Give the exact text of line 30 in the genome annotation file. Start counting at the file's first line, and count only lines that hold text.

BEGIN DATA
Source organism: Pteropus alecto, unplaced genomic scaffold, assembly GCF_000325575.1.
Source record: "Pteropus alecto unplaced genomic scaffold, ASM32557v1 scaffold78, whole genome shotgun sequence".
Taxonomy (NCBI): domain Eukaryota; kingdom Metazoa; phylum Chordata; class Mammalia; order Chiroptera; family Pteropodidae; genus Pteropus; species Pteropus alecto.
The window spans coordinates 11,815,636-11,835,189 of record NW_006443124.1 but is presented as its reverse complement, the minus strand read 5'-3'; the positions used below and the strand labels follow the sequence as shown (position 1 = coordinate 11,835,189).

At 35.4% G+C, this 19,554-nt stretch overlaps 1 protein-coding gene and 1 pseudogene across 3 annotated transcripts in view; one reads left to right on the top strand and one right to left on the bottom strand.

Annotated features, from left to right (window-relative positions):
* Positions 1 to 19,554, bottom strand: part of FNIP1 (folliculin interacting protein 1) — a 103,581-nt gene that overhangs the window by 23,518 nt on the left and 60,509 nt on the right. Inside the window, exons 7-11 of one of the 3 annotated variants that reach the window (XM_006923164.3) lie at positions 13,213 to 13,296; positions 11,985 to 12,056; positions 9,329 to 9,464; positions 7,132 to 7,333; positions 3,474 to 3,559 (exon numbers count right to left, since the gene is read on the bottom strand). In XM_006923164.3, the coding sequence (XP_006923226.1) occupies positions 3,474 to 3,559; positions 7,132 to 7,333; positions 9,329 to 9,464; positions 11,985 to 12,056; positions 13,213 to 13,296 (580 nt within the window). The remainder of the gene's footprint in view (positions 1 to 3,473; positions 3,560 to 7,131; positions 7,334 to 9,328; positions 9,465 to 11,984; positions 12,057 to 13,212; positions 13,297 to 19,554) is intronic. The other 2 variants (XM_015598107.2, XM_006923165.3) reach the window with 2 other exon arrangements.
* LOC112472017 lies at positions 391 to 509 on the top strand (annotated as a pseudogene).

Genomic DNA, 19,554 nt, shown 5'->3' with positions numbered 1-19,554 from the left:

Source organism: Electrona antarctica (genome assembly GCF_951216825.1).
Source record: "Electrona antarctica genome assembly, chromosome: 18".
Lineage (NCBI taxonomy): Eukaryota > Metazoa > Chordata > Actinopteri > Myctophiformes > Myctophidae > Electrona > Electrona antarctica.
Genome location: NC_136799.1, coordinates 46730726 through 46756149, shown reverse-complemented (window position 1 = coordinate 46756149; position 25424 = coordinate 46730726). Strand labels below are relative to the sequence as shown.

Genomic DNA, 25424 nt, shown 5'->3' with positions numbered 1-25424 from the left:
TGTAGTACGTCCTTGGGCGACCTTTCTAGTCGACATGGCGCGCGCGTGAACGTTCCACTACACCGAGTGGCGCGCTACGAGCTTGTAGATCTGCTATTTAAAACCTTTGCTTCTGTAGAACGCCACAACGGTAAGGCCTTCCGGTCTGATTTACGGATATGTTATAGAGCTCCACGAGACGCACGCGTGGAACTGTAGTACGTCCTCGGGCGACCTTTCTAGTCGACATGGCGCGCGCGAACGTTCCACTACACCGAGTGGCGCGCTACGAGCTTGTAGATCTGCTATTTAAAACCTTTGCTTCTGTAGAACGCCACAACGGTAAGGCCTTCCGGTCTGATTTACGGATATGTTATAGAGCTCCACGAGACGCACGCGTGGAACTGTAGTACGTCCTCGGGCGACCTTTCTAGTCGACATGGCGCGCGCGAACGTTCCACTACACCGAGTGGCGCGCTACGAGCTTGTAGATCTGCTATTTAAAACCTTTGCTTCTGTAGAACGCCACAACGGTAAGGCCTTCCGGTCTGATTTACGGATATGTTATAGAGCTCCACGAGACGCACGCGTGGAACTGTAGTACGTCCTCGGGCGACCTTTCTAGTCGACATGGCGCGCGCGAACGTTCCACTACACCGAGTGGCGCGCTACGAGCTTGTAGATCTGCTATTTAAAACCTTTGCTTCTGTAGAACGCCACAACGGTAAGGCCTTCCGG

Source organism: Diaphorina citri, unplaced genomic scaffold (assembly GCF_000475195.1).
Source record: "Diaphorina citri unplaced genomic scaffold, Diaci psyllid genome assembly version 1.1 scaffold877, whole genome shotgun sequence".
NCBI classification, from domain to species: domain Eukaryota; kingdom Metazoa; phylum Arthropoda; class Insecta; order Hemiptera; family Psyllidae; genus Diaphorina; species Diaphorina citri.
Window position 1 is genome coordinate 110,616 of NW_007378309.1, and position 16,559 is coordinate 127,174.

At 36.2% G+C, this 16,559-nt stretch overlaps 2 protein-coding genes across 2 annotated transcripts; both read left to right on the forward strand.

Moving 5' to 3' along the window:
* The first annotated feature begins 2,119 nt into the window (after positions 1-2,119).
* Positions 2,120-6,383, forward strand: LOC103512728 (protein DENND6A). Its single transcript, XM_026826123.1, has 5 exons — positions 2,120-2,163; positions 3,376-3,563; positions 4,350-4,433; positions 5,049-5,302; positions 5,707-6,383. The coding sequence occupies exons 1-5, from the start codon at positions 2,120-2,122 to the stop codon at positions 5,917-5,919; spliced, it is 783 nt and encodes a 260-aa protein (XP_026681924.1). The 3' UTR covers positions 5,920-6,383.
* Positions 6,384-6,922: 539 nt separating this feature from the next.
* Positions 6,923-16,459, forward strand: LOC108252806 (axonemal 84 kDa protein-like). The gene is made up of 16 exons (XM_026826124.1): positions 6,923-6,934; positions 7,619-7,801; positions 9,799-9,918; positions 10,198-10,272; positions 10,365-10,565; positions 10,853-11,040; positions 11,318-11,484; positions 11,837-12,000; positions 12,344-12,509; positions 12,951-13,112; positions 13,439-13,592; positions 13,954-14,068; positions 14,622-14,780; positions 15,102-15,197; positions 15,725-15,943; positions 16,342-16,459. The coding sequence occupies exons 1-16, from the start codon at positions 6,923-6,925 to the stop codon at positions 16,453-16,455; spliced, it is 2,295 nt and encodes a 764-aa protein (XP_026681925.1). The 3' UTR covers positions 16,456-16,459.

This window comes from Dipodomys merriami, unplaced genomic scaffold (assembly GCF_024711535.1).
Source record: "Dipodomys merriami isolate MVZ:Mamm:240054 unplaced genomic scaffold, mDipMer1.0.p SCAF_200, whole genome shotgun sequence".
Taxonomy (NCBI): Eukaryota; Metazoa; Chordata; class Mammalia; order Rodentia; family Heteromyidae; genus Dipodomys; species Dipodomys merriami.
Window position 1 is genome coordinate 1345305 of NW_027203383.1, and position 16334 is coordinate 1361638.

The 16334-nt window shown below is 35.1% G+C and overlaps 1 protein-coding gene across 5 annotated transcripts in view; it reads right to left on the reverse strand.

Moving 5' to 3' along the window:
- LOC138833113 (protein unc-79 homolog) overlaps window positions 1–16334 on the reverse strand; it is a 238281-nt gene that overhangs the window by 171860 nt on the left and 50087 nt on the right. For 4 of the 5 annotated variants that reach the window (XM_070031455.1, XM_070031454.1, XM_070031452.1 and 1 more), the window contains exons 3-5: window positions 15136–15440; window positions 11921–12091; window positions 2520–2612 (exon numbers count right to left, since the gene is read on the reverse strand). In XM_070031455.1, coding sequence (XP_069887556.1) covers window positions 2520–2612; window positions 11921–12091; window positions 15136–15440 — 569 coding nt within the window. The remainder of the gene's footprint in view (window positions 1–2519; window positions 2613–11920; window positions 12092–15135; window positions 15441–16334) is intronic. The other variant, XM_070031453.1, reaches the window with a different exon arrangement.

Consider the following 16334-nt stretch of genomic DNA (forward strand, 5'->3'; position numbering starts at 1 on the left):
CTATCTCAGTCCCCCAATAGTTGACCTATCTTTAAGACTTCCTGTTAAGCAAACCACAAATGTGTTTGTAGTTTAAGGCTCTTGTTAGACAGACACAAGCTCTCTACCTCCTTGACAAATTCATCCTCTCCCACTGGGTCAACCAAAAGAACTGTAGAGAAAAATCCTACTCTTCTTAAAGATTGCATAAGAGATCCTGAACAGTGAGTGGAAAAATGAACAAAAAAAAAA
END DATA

The 16334-nt window shown below is 35.1% G+C and overlaps 1 protein-coding gene across 5 annotated transcripts in view; it reads right to left on the reverse strand.